My par­ents were al­ways very sup­port­ive of what­ever I wanted to do and prac­tise. I love writ­ing and paint­ing, so I co-edited a book at 24 and went on to pur­sue an Ar­chi­tec­ture de­gree in uni­ver­sity. My love of sus­tain­able de­sign brought me nat­u­rally into the scene of our Sin­ga­pore of­fice, where our lo­cal prop­erty development team sits and next door is our YTL Starhill Global Reit Team.

and why start sus­tain­abil­ity re­port­ing at ytl?

There were staff who were al­ready work­ing on that front and I call them “un­sung he­roes”. For ex­am­ple, in our power plant in In­done­sia, I dis­cov­ered that we had col­leagues who would dive to mon­i­tor the am­bi­ent wa­ter tem­per­a­ture around the sta­tion. This wasn’t re­ported at all; I dis­cov­ered it af­ter ask­ing around. I re­ally wanted to con­sol­i­date

[the in­for­ma­tion], so I made it a mis­sion to pub­li­cise the things hap­pen­ing in the com­pany and set tar­gets for me, my di­vi­sion and the group.

Sus­tain­abil­ity re­quires plenty of com­pas­sion and em­pa­thy for the en­vi­ron­ment around us. In all hu­mil­ity, I call my­self the “hum­ble house­keeper” at YTL be­cause I hon­estly en­joy keep­ing our house tidy and in or­der. As the com­pany grows in size, so will its car­bon emis­sions. It makes sense to cal­cu­late, mea­sure and re­port what we can and do our part to mit­i­gate risk as re­spon­si­bly as pos­si­ble. It is hon­estly not hard to do if you have the heart and will to like what you do.

is there a per­sonal rea­son for tak­ing on this role within the fam­ily business?

My great-grand­par­ents, grand­par­ents, par­ents, un­cles and aunts built up the com­pany from scratch. I make it a point to not take things for granted and that starts with the en­vi­ron­ment. They all grew up in a small fish­ing vil­lage, Kuala Se­lan­gor, so con­ser­va­tion was in­stinc­tive from the very be­gin­ning and it is no sur­prise that I work to­gether with Reef Check Malaysia and Rare Con­ser­va­tion to grow co­ral nurs­eries, as well as in­crease fish stocks be­cause of our own hum­ble be­gin­nings.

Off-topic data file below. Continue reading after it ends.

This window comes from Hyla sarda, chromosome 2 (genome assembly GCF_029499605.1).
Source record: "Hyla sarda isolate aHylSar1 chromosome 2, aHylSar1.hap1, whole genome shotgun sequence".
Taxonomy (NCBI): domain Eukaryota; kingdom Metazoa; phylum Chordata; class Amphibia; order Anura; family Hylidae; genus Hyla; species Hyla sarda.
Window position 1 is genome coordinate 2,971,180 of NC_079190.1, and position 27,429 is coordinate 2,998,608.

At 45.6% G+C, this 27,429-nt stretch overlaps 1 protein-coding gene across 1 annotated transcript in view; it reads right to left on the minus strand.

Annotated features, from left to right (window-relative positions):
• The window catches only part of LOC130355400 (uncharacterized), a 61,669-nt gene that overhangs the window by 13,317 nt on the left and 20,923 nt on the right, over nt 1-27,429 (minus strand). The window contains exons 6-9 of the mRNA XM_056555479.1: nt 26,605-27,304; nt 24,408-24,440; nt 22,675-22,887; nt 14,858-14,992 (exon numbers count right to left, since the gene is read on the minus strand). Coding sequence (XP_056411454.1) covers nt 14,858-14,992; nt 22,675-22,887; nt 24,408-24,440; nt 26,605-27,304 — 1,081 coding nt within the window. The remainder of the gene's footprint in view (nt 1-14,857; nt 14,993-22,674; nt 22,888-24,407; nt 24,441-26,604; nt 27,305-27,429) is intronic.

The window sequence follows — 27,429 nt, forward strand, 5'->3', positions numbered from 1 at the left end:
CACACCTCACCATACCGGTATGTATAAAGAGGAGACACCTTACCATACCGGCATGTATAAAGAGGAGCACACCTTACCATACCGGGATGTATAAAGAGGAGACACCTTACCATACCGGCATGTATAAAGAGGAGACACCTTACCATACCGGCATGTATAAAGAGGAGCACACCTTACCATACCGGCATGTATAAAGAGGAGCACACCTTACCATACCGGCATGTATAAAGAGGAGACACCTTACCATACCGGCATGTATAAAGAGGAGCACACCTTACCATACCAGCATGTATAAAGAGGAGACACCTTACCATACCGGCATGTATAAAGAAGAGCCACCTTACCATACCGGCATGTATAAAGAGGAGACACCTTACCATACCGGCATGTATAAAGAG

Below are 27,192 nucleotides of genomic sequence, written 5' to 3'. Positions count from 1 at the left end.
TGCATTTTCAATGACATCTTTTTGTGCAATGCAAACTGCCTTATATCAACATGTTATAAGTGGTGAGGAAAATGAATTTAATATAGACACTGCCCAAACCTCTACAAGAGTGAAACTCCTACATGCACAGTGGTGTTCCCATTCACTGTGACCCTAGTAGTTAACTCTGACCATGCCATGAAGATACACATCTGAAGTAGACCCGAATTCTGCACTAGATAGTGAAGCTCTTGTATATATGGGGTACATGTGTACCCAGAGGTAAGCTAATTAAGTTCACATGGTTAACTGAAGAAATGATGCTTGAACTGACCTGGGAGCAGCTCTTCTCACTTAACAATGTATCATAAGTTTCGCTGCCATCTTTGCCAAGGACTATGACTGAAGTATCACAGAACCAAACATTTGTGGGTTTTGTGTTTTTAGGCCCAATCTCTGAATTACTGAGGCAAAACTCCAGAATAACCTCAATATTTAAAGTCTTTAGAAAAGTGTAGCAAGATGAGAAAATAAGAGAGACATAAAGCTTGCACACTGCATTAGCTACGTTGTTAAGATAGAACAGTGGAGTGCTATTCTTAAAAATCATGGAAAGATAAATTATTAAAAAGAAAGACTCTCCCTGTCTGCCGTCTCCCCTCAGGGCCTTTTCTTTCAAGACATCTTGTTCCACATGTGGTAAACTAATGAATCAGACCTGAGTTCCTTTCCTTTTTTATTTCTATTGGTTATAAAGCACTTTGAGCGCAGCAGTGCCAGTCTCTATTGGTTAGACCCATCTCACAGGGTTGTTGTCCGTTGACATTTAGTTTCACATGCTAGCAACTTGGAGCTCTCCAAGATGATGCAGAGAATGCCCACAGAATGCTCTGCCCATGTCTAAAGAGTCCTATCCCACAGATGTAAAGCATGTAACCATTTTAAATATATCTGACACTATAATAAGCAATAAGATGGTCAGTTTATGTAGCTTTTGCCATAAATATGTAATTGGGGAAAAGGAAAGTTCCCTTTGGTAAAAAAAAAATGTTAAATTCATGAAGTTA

are you in­flu­enced by your trav­els as well?

My love and cu­rios­ity for travel has brought me to sev­eral des­ti­na­tions with rich bio­di­ver­sity, in­clud­ing the Ama­zon rain­for­est, the Gala­pa­gos is­lands, and Peru, where I trekked along the tra­di­tional Inca trail. I’ve had the chance to see how lo­cal com­mu­ni­ties live in har­mony with the en­vi­ron­ment, pro­tect­ing its rich bio­di­ver­sity.

How­ever, I’ve also wit­nessed the re­al­ity of de­for­esta­tion. Ten years ago, when I was in the Mal­dives with my fa­ther, the corals looked dif­fer­ent from how they do now. I go back and they are bleached, and it’s re­ally be­cause of global warm­ing and pol­lu­tion. It’s sad — [ our chil­dren] will in­herit a dif­fer­ent world.

I get asked this ques­tion a lot: If the world is go­ing to end, why bother to help it in the first place? I re­mem­ber hav­ing a con­ver­sa­tion with my fa­ther on this very mat­ter and his re­ply was quite sim­ply: “If you knew that some­day, the ones you love will per­ish, does it mean you stop lov­ing them?” This re­ally woke me up and made me more de­ter­mined than ever to march on fight­ing for the global and com­mon good.

“I make It a point to not take things for granted and that starts with the en­vi­ron­ment”

what are your own prac­tices in daily life? as a mum, do you share these with your kids?

I cy­cle and I also re­cy­cle. I have a gar­den in my back­yard where I try to grow my own food. I also take the time to teach my tod­dler about sus­tain­abil­ity and the legacy as­so­ci­ated with this. It is im­por­tant to lead by ex­am­ple. I re­cently gave a talk at my three-year-old daugh­ter’s class. I read books to the chil­dren about con­ser­va­tion and taught them how to put soil in pots and start plant­ing. The best part was when my daugh­ter be­gan show­ing her class­mates what to do. I told the teach­ers, jok­ingly, that I needn’t to be the one teach­ing this, as my daugh­ter [could take over]. These are all things we do at home.